So, for all of those reasons, I am in support of changing our gun laws, but it is impossible for anyone of good conscience to support this bill, the way it’s been brought about, and the problems with it that may well make our society more dangerous than we had on 15 March. Thank you, Mr Assistant Speaker.


See Arms Amendment Bill passes third reading

Arms Amendment Act report presented to Parliament

The final report in the fast tracked Arms (Prohibited Firearms, Magazines, and Parts) Amendment Bill has been reported back to Parliament, seven days after first being introduced, and after two days of public submissions and one day of oral submissions.

The Finance and Expenditure Committee recommends that the bill be passed, but with minor amendments.

The amendments show that the committee has at least listened to some concerns expressed in submisssions.

Key parts of the report (some edits and omissions):


The bill’s proposed changes include:

  • defining the following items as prohibited:
    o all military-style semi-automatic firearms (MSSAs)
    o semi-automatic firearms, other than those capable of firing only 0.22 or lower calibre rimfire cartridges from a magazine that can hold no more than 10 cartridges or semi-automatic shotguns with a non-detachable tubular magazine that can hold no more than 5 cartridges
    o pump-action shotguns that can be used with a detachable magazine
    o pump-action shotguns with a non-detachable tubular magazine that can hold more than 5 cartridges
    o any magazines and parts that would enable a firearm to be converted into a prohibited firearm
  • exempting limited categories of licence holders who could apply to import, sell, supply, and possess these prohibited items
  • providing a strict regulatory regime for these prohibited items
  • introducing new offences and penalties relating to these prohibited items
  • providing for an amnesty period, until 30 September 2019, for people to surrender prohibited items
  • providing for the definition of prohibited firearm, prohibited magazine, and prohibited ammunition to be amended, replaced, or declared by Order in Council.

The amendments set out in the bill would be the first in a set of reforms to the Arms Act which have been signalled by the Government.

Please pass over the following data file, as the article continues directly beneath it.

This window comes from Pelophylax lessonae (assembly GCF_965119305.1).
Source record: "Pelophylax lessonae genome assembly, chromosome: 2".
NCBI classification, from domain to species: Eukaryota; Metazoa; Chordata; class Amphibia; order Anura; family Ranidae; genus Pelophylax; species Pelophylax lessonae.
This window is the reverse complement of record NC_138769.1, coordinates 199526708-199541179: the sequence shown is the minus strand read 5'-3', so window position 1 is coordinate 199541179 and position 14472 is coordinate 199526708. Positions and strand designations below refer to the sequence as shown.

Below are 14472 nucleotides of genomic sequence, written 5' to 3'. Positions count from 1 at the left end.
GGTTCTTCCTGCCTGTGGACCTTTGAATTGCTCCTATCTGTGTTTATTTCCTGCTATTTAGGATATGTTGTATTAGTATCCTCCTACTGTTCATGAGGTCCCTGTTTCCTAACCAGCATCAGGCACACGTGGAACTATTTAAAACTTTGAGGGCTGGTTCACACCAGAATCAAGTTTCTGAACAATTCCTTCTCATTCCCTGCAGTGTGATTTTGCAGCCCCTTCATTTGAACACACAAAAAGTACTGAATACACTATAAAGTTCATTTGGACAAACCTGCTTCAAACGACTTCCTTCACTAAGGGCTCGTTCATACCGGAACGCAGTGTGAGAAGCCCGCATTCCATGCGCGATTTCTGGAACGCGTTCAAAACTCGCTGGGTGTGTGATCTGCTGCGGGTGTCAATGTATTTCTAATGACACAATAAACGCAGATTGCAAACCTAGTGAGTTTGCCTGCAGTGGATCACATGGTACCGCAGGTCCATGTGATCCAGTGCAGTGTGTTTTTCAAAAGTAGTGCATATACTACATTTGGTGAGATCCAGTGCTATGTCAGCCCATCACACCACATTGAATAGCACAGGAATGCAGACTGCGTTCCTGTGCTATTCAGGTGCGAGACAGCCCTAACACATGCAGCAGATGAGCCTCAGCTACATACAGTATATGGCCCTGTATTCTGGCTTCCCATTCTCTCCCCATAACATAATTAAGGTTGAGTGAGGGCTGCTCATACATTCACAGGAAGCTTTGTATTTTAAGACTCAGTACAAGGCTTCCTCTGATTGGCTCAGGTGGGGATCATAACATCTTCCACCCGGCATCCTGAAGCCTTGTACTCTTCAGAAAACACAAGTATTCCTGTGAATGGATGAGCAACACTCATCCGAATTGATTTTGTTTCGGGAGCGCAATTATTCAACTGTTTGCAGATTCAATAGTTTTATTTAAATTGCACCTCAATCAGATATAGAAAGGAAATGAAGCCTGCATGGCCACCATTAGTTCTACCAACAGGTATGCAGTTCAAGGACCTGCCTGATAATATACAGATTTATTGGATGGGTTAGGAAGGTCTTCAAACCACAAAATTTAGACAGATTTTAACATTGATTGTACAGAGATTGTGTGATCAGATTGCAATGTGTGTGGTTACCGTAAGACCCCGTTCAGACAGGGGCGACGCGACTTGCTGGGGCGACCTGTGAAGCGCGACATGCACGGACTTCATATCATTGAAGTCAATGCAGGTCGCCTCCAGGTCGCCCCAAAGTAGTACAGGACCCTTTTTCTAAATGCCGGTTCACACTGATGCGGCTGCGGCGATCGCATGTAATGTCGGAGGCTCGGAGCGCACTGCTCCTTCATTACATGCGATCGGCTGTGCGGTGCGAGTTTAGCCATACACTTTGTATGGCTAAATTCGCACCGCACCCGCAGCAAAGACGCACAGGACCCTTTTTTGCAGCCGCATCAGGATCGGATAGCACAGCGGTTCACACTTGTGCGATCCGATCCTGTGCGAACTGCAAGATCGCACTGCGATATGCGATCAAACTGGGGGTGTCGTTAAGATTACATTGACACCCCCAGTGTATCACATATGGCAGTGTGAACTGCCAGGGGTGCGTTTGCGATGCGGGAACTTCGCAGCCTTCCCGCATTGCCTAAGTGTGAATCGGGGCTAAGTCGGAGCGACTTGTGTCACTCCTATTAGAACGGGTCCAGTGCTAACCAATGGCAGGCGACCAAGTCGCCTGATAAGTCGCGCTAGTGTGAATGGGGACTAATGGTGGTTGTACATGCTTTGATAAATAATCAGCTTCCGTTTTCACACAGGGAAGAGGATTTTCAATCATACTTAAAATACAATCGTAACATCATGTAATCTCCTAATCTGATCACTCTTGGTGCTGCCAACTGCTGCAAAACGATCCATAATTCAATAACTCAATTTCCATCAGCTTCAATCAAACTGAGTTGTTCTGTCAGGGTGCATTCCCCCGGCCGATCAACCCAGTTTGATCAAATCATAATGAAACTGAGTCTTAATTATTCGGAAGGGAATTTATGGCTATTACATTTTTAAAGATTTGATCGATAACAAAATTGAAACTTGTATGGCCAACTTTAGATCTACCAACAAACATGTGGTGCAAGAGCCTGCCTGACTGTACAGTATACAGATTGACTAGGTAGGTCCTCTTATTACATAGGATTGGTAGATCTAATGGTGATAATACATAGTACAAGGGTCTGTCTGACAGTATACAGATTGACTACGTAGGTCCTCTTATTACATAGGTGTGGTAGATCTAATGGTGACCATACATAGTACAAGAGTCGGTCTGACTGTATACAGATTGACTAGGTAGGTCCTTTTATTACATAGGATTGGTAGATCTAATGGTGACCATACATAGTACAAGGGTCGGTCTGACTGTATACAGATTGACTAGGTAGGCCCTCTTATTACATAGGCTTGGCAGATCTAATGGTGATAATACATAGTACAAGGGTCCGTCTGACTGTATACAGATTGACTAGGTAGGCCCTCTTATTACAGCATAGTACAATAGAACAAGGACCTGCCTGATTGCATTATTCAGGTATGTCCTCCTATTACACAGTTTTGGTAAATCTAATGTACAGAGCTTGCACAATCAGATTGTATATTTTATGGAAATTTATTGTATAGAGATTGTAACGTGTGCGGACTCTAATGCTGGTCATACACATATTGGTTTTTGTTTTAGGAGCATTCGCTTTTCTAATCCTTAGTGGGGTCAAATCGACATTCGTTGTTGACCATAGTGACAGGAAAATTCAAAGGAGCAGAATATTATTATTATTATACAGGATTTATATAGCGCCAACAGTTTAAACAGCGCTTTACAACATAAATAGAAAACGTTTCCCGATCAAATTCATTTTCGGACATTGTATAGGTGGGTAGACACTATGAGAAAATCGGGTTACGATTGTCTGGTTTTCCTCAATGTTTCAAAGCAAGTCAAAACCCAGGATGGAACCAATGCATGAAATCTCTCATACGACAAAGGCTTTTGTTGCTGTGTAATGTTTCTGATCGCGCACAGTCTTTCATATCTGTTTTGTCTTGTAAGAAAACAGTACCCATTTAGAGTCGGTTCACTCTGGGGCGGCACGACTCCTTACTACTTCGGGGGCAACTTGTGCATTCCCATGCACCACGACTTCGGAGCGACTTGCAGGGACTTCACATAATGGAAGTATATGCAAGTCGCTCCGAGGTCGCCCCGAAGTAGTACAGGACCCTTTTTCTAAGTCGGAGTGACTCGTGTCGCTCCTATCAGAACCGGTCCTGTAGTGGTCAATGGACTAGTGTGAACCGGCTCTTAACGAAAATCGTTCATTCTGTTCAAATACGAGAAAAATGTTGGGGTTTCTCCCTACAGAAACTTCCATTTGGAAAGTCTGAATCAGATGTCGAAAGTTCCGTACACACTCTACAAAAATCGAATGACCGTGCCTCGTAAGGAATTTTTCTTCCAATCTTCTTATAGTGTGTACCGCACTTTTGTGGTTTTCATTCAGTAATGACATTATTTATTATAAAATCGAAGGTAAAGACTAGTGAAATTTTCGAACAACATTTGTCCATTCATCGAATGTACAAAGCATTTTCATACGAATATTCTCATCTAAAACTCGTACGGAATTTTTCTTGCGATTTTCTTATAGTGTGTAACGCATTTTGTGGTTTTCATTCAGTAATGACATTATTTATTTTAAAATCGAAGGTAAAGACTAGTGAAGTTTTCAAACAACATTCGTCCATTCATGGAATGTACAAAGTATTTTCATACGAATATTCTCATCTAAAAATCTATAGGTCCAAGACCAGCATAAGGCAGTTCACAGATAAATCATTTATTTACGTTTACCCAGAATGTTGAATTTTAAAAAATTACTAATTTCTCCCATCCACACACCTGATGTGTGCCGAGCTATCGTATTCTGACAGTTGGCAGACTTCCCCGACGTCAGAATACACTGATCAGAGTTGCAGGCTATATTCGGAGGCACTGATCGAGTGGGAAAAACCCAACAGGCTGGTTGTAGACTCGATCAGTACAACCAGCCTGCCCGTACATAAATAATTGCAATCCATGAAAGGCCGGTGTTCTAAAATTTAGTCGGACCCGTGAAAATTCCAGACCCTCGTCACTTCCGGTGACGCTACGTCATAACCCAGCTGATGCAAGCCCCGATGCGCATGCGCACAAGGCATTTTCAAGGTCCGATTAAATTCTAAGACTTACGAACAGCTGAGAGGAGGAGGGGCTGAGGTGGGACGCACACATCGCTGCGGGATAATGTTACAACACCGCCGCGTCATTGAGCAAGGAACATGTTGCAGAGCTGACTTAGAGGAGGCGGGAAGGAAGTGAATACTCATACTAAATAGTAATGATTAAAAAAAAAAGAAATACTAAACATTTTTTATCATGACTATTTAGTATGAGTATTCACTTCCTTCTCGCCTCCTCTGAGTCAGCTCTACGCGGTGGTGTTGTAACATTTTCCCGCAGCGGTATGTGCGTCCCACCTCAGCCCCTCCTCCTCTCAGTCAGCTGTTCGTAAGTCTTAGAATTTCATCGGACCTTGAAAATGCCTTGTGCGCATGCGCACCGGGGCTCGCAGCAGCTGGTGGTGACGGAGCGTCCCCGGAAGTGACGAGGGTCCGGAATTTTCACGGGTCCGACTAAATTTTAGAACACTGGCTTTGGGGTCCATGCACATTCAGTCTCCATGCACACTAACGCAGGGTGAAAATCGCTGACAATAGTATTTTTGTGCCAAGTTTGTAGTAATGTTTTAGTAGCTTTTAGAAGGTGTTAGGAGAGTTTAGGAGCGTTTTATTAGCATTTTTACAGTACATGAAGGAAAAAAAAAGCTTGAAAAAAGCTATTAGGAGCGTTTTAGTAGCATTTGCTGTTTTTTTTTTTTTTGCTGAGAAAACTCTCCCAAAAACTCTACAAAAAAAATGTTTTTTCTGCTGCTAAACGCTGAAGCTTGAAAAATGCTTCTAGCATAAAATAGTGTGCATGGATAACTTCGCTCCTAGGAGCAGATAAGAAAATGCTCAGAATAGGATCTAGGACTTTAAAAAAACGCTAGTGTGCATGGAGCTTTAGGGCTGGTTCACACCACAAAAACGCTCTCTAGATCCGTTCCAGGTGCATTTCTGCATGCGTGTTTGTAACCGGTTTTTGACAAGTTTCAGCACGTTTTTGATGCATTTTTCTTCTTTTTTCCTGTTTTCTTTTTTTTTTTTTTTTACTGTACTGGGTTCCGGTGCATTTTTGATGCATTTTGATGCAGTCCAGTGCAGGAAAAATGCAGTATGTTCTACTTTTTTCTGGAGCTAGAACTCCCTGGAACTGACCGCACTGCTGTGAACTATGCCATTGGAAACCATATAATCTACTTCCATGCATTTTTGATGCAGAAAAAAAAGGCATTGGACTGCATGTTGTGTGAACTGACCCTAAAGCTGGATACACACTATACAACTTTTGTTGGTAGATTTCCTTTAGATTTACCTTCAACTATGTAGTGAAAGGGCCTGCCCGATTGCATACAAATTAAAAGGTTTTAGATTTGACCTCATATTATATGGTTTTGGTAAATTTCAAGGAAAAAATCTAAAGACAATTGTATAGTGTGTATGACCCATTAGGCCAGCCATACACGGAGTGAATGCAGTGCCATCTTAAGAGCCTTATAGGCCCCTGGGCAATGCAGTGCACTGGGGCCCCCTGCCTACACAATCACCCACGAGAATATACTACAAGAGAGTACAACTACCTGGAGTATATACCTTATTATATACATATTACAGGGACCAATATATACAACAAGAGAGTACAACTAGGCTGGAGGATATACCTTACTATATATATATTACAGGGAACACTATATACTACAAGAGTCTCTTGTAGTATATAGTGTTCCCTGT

Prohibited items

The bill would prohibit most semi-automatic firearms (other than pistols), and some shotguns, from circulation and use in New Zealand’s general population. These firearms, whether they are currently classified as an A Category or E Category firearm, would no longer be generally available.

Some small-calibre rimfire semi-automatic firearms, such as those capable of firing only 0.22 or lower calibre rimfire cartridges from a magazine that can hold no more than 10 cartridges, and lesser-capacity shotguns that can hold no more than 5 cartridges, would be excluded from the prohibition. These firearms are commonly used for hunting and farming, and have a
limited magazine capacity.

The bill would also prohibit:

  • magazines used with shotguns that can hold more than 5 cartridges
  • magazines used with any other firearm (except a pistol) that can hold more than 10 cartridges
  • parts that can convert firearms into prohibited firearms.

Exemptions

The bill would provide some narrow exemptions so that certain categories of licensed gun owners could apply to import, supply, sell, or possess prohibited items. Exempt categories of people would include:

  • licensed dealers
  • bona fide collectors of firearms
  • bona fide museum curators or directors
  • approved broadcasters, bona fide theatre companies or societies, and film or television production companies
  • people engaged by the Department of Conservation, or by a management agency under the Biosecurity Act 1993, to kill or hunt wild animals or animal pests
  • a person authorised by the Minister of Conservation to undertake wild animal recovery
    operations.

Suggested amendments to the bill

Exemption for commercial wild animal or animal pest control businesses

We recommend adding a narrow exemption to allow commercial businesses specialising in the control of wild animals or animal pests to use a prohibited item for pest-control purposes on private land or non-conservation Crown land in accordance with a specified Act.

The bill as introduced would provide an exemption for persons carrying out pest control who are employed or engaged by the Department of Conservation or a management agency in accordance with the Biosecurity Act. However, these exemptions would not cover pest control on private land, such as farms, or non-conservation Crown land.

We consider that there would be some narrow circumstances where use of a prohibited firearm was absolutely necessary to carry out pest control on private land or non-conservation Crown land for conservation, environmental, or economic reasons. Our recommendation would allow a private landowner to engage a wild animal or animal pest control business to use such firearms while still removing most semi-automatic firearms from circulation.

We recommend that wild animals or animal pests, under the specified Acts referred to in clause 8 of the bill as introduced, include Canada Geese.

Airsoft and paintball guns

Airguns used in airsoft and paintball sports come under the definition of airgun, not firearm, in the Arms Act. This means that such airguns would not be affected by the prohibitions in the bill.

Under the Arms Act at present, a person must have a permit to import a restricted airgun. This is any airgun that looks like a restricted weapon, military-style semi-automatic firearm, or pistol. The bill would keep and extend this requirement to include any airgun that looks like a prohibited firearm as defined in clause 5, section 2A.

Exemption for firearms collectors